Theo Jansen

21st Century Renaissance man, Artist and Engineer

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Known as the Leonardo Da Vinci of the 21st century, Theo Jansen from Holland, has devoted his body and soul to creating a new life form over the last two decades.  His Strandbeest (Beach Beasts) look so organic and real that from a distance they can be mistaken for the immense skeletons of prehistoric dinosaurs.  Nonetheless, they are made of basic materials such as plastic tubes or sticky tape.  With no need for motors or any kind of technological aids, Jansen manages to make these creatures come to life; they only require the force of the wind and beach sand.  Engineering, biomechanics and art blend together in the surprising work of Theo Jansen, taking the concept of kinetic sculpture to its pinnacle.

Anyone observing the beauty of these sculptures walking across the sand for the first time, will immediately understand that the work of this engineer, scientist and artist is exceptional.  Jansen studies the history of biological evolution in order to endow the new generation of his creatures with ever greater abilities.  He even establishes eras or periods for his beasts, that evolve as if they were real dinosaurs.

"The barriers between art and engineering exist only in our minds"

In true Darwinian style, Theo Jansen ensures his creatures continue to improve be and better prepared to adapt to their habitat.  The Strandbeest are conceived through computer simulation, where they compete against each other to be the best.  Jansen chooses those with the greatest chances of survival, and transforms them into 3D figures. 

The figures that function best donate their DNA (basic structure of the beasts) to the future generations through a process of hybridisation and Darwinian evolution.  The evolution of the Strandbeest is already on its seventh cycle.  But Jansen still pursues a dream: to get to a point where his creatures are able to survive and think on their own, without any form of human intervention.

After dropping out of his Physics degree at the University of Delft (Holland), Theo Jansen began working as a painter in the mid 70s.  Later on, he developed an interest in robotics and aeronautics.  His first inventions were his UFO, a spaceship in the shape of a flying saucer that terrorised the inhabitants of Delft, and his painting machine, a robot that created graffiti on a wall.  In this way, Theo Jansen took his first steps in the field of innovation and demonstrated his outstanding ability to apply his knowledge of engineering to diverse artistic endeavours, achieving a surprising fusion of art and technology.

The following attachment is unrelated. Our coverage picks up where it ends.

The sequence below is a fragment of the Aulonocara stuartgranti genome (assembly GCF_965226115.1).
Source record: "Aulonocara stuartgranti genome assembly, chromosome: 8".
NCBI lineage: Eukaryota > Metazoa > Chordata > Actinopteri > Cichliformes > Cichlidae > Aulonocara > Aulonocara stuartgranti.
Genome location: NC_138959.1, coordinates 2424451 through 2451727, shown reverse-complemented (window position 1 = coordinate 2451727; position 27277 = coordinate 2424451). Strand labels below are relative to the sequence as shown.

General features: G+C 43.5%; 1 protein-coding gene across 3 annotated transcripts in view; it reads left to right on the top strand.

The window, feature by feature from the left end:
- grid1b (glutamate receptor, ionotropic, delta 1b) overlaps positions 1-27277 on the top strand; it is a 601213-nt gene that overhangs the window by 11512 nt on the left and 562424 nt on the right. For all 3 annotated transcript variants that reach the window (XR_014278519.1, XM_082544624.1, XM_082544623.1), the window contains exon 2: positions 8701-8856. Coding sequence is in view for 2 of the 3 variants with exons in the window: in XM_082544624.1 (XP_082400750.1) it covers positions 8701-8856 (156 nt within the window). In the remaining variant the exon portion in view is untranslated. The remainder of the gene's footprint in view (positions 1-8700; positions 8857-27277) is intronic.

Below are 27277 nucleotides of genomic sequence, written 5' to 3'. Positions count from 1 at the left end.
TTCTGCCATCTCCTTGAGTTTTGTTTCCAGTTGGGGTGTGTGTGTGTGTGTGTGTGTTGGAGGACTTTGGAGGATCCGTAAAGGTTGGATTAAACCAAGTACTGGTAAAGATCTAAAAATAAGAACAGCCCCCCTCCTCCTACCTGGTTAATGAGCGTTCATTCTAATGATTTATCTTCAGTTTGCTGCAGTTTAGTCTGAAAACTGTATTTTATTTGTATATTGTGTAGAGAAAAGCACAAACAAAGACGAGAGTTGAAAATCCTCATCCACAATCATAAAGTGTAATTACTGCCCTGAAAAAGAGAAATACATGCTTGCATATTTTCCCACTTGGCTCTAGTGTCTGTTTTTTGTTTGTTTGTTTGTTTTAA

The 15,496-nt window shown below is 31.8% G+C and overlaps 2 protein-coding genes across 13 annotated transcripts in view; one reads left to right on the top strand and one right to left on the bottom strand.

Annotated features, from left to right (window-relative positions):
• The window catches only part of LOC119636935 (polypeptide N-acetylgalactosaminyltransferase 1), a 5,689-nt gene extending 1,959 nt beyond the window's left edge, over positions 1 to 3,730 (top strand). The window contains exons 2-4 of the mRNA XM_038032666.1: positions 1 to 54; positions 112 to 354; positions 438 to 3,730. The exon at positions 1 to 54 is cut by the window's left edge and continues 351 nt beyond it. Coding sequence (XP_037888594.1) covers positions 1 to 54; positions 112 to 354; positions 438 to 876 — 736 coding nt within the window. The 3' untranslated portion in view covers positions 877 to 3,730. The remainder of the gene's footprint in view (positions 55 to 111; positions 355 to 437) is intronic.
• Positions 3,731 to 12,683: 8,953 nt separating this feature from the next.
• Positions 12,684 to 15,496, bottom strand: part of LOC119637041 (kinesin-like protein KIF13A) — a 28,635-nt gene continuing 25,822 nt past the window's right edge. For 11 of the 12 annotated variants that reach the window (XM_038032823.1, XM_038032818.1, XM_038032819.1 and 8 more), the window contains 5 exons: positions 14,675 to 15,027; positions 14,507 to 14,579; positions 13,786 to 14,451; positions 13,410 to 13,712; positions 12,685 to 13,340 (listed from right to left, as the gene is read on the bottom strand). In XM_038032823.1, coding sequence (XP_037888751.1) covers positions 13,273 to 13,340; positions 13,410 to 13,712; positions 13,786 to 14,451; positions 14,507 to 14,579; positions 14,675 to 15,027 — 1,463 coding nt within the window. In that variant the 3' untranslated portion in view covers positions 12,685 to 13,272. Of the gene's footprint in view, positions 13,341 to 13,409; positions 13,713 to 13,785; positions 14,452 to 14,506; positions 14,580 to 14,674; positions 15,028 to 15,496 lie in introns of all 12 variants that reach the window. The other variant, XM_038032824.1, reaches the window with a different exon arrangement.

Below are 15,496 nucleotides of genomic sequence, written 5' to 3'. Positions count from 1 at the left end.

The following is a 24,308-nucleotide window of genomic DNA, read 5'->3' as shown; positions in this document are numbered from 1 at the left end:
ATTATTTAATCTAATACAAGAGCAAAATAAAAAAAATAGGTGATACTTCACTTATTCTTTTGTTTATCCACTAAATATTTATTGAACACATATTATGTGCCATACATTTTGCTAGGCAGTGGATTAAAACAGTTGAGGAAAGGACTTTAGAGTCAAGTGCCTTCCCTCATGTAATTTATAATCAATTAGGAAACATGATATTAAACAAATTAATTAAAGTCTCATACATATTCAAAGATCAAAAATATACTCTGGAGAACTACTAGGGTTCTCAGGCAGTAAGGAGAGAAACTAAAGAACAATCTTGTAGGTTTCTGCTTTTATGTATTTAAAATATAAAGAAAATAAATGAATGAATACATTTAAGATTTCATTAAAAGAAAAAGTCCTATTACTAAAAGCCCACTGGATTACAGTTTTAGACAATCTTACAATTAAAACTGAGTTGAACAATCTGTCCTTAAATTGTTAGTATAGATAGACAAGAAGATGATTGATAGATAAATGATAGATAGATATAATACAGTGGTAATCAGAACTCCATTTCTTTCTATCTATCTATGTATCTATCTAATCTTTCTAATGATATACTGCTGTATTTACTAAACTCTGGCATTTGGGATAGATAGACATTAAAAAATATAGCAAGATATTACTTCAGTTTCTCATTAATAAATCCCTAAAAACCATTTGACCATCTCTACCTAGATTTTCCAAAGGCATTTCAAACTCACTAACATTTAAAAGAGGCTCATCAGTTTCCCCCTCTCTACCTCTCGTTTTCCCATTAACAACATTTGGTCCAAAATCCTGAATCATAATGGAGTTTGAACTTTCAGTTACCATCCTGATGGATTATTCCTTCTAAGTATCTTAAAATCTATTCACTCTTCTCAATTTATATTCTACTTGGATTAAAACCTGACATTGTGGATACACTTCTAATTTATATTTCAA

In the early 80s, Jansen began to create algorithmic simulation programs for artificial life, and it was at that moment when what were later to be known as Strandbeest were conceived.  His interest in designing living and autonomous organisms through the use of software led him to start this series of kinetic sculptures, endowed with spectacularly elegant movement and which can be over 10 metres tall.  This project has brought him broad worldwide recognition and his fame has gone beyond all imaginable boundaries.   

"It’s important to not just make things, but also to reflect on them"

In the past few years, the Dutch genius has exhibited his work at some of the most prestigious museums in the world, such as the Centraal Museum in Utrecht or Kunsthal in Rotterdam.  In 2006, his sculptures received acclaim in Trafalgar Square and the Institute of Contemporary Art in London. 

His fame has spread around the world, reaching places as far afield as Taipei (Taiwan). The decisive drive, and the one with which he achieved broad popular recognition, came as a result of an advert he shot for the vehicle company BMW. He has also given numerous talks in the USA and Europe.  Among other awards, he has received the Special Prize of the Jury in Ars Electronica 2005. 

He has worked regularly with the Dutch paper Volkskrant for over ten years.  A man of great experience, he has worked in a large number of fields and has attained widespread, global renown owing to his work in the last few decades.

The Great Pretender 2007
No creature on earth is better at pretending than we humans.  The title of this book is a way of saying that our daily life is nothing other  than a show played out in our minds. We have a talent for creating a fantasy world. Luckily for us. He who is unable to daydream becomes hopelessly depressed. Our talent for simulating is so strong that we  are even able to pretend that we exist.  We simulate a first-person form, an "I", in order to evolve.  We need this tool to be selfish: Jansen’s most significant sources of inspiration for this book were the Strandbeest and the book "The Selfish Gene" by Richard Dawkins.

This book comes with a spectacular DVD in which we are shown how Jansen constructs his beach beasts, and offers a view of these gigantic monsters that will not fail to impress.  It is therefore a very entertaining, informative package and sets out the philosophy of this kinetic wizard with great clarity.

  • Bild The Great Pretender
  • Bild The great Machines of Theo Jansen